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The 11 nations heralding a new dawn of climate constitutionalism

The 11 nations heralding a new dawn of climate constitutionalism

Environmental constitutionalism has become a widespread phenomenon: this is where environmental rights and obligations are incorporated into national constitutions. But now a group of nations is taking things further, adopting ‘climate constitutionalism’ and thereby placing themselves at the forefront of expressing climate concerns in the language of constitutional rights, as this commentary explains.

One hundred and fifty countries around the world had taken action on environmental constitutionalism as of 2017 and now ‘climate constitutionalism’ is seeing this trend evolving to address the global threat created by the climate crisis. Broad environmental protections in national constitutions have already been used in climate litigation in some countries (see, for example, the case of Neubauer v. Germany), and this creative use of litigation and judicial power may well develop further in countries where this is possible.

Identifying climate constitutionalism

To date, much analysis of climate constitutionalism has focused on such judicial action. Less widely discussed are the emerging efforts of constitution-makers around the world to ensure that constitutions drive and reflect the need for climate action.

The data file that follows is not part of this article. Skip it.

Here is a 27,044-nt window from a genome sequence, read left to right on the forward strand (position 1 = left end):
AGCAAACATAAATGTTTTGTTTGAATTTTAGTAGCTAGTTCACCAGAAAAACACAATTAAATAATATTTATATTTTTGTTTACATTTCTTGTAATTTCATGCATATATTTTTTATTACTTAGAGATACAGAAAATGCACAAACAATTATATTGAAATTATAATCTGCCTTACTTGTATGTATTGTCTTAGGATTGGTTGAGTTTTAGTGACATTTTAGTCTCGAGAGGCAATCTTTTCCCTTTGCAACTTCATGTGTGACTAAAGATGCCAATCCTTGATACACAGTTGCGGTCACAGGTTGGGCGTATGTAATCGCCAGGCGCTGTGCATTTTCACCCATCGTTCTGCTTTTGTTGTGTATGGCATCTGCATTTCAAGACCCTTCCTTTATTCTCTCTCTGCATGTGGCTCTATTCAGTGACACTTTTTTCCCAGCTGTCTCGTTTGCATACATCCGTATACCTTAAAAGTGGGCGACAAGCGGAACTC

In an attempt to fill this gap, the Grantham Research Institute has partnered with the Edinburgh Centre for Constitutional Law to conduct a comprehensive mapping of climate-relevant constitutional provisions included in the Institute’s Climate Change Laws of the World database.[i] So far, we have identified 11 jurisdictions that have included a dedicated climate constitutional provision or ‘climate clauses’. They are: AlgeriaBoliviaCôte d’IvoireCubaDominican RepublicEcuadorThailandTunisiaVenezuelaVietnam and Zambia.

The review identified a set of characteristics regarding the climate clauses and their constitutions, although inferences should be drawn hesitantly, if at all, owing to the law of small numbers and in the absence of more contextual research.

From a regional perspective, Latin America has about 45 per cent and Africa about 36 per cent of countries with a climate clause while Europe and North America have none. Most constitutions with climate clauses are recent – 63 per cent have been passed within the past 15 years. Of the 11 climate clauses, 82 per cent are in the main texts and the remaining 18 per cent within the preambles. The majority of the climate clauses, 82 per cent, relate to both mitigation and adaptation and resilience.

Most climate-related provisions are broad

Most climate constitutional provisions identified are broad, stating a commitment to tackle climate change or achieve an aspirational climate scenario. This includes the provisions from Algeria, Cote d’Ivoire, Ecuador, Zambia and Vietnam. Algeria’s constitution, for instance, recognises a concern about the effects of climate change, as well as a pledge to act, and Cote d’Ivoire’s provision expresses the country’s commitment to contribute to climate protection.

Some constitutions, such as Venezuela’s and Vietnam’s, include protecting the climate alongside other natural resources. In others, climate is considered with respect to specific sectors or issues. For example, in the constitutions of Bolivia and Cuba, climate is explicitly referenced in the provisions related to rural development; in the Dominican Republic in the provisions on territorial ordering; and in Thailand with respect to national reforms regarding water management.

Few climate-related provisions contain actionable duties